Moving up to the Parisian streets was simple enough for Jacques, who sidestepped tourists, deft hands lifting wallets from passing Americans as he went. He stopped outside of a burger joint, tossing the wallets away as he emptied them of cash, adding the considerable amount of money to his own tattered wallet.
Signaling for a cab, Jacques climbed into the back of one as it pulled up to the curb, the dour smell of the old car doing little to lift Jacques’s spirits.
“Jardin du Luxembourg, if you please,” Jacques muttered, passing forty folded francs up through the slanted glass. “Take the scenic route.”
The Jardin du Luxembourg was perhaps Jacques favorite garden in all of Paris, palatial grounds with a beautiful fountain, and plenty of tourists to study. An art store close by allowed him to purchase canvases and… conventional paints for him to use, painting portraits of the gardens and then selling them to whichever tourist struck his fancy.
It wasn’t like he needed the money as he hardly bought anything. Money was for those that lived in the Land of the Living; no, Jacques belonged in the Underground, in the never-ending catacombs that were home to the long dead. Vast swathes of limestone walls that allowed him to paint endlessly, to create vast frescos and grand images, fit only for the eyes of the damned.
Like Jacques.
“Here we are Mister,” the cabbie announce, his accent atrocious. “You want change or…?”
“Keep it,” Jacques said dispassionately as he opened his door and stepped out onto the busy sidewalk, mere feet away from the art shop of his dreams.
Over a hundred francs later, Jacques was crossing the street with two canvases and an easel in hand, a satchel full of oil paints and brushes hanging over his shoulder as he weaved through traffic. Finding a spot near the fountain, he deposited his newly purchased gear and waited, pulling out tubes of oil paint and brushes in the meantime.
It didn’t take long.
“Honey, look! An artist!” A man’s voice cried, gathering Jacques attention.
“Oh my, do you think he’s any good?” A woman’s voice joined in, causing Jacques to turn and stare at the two individuals, who backed away in shock at Jacques appearance. “Oh my god!”
“Don’t be alarmed,” Jacques said, raising two bony hands to try and placate the couple. “I know I’m a tad… unnerving to look upon, but I am a talented artist.”
“How talented?” The woman asked, a fluttering violet dress hugging her generous curves.
Jacques bowed at the waist, his head reaching his locked knees as he moved. “Allow me to paint your portrait and I shall show you. If you like it, perhaps you will honor me by purchasing it?”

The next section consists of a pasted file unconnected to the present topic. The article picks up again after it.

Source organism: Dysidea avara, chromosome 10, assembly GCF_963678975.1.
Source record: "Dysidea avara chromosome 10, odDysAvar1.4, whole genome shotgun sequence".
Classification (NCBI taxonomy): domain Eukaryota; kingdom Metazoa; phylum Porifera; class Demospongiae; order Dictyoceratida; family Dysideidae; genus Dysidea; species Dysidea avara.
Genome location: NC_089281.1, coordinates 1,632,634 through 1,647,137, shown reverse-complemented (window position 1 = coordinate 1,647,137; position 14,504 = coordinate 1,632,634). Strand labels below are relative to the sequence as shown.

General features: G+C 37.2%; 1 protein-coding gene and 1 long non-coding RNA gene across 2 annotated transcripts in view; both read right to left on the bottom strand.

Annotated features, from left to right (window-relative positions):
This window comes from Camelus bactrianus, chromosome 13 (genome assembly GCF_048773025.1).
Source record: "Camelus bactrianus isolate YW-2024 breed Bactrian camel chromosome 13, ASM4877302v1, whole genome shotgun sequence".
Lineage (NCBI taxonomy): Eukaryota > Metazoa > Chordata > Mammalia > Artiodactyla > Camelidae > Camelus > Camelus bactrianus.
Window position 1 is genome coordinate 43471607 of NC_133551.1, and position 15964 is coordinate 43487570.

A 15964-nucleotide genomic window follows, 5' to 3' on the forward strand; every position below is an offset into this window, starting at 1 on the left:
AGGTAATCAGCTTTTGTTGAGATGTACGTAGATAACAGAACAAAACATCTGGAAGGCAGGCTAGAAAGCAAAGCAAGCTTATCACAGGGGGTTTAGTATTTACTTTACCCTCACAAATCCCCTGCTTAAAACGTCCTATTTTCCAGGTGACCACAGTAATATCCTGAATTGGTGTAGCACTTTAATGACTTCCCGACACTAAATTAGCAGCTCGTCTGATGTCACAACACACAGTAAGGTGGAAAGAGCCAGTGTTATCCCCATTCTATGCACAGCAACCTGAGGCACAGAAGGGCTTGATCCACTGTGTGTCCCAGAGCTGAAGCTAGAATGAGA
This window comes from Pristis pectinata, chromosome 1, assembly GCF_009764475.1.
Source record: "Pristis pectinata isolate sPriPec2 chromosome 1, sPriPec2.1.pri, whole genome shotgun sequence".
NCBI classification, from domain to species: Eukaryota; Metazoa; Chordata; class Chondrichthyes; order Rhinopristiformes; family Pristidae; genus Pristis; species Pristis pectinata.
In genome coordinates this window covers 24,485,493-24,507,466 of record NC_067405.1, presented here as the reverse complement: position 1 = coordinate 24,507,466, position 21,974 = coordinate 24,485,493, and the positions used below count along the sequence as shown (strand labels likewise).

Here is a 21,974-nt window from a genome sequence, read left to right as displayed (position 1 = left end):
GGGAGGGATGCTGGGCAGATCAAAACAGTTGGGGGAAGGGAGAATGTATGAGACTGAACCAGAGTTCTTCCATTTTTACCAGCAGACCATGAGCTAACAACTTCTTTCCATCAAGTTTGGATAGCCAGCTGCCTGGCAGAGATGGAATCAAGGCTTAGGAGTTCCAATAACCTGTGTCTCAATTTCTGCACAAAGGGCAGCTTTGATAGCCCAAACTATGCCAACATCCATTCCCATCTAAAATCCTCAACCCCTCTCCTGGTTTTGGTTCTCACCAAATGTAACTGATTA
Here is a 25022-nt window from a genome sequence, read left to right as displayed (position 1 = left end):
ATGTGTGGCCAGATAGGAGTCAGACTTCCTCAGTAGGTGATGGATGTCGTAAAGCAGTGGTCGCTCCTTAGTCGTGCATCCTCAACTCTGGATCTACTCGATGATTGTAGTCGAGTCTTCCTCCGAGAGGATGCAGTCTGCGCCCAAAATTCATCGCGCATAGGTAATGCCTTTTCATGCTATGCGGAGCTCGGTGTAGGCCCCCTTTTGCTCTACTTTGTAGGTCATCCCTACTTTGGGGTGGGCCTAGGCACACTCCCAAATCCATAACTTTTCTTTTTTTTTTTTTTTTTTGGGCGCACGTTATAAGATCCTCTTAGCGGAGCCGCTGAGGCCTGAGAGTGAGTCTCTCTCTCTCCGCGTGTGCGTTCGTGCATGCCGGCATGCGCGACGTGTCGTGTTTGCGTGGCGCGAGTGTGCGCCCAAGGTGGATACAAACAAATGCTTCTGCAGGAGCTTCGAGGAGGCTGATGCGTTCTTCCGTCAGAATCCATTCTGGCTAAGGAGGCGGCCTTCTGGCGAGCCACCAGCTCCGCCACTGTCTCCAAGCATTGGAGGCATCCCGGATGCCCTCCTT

“How much?” The man, a thicker gentleman in glasses, asked.
“Oh, I will collect what I deem necessary should you wish to own the painting,” Jacques replied ambiguously.
The man turned to the woman, an eyebrow raised. “What do you think? Want a portrait?”
The woman clasped her hands together, squealing in glee. “It would look perfect over the mantle, assuming the artist is any good.”
Jacques’s face twitched at that. “The artist is right here, and I assure you I’m quite talented. I plan on using my own materials, so if you don’t like it, I’ll have a painting for my gallery.”
“That sounds fair,” the man says, moving to the edge of the grand fountain, Olympian gods framed behind him as he patted a spot for his wife. “How long should this take?
“Only a few moments, when the time is right…” Jacques mutters as he sets up his easel, kicking the legs apart and setting a canvas on it. Looking up and clearing his throat, he smiled back at the couple. “Oh, perhaps an hour. I tend to sketch first and then paint afterwards, so you’ll be able to see what you will look like, roughly, before any color is added.”
The two look at each other making stressed faces, the wife looks to Jacques, sucking in air between her teeth. “An hour is kind of a long time…”
Jacques held his hands up, a wide smile splitting his face. “Art cannot be rushed m’dear, should you want quality.”
Cut them, slice them, drain them… gut them! Mother insisted, shaking Jacques by the shoulders. Impudent wench and a whore’s son, talking to you that way! Slit their throats!
“No Mother,” Jacques whispered as he gathered his paints and began tracing out the lines for which he would follow, “not yet.”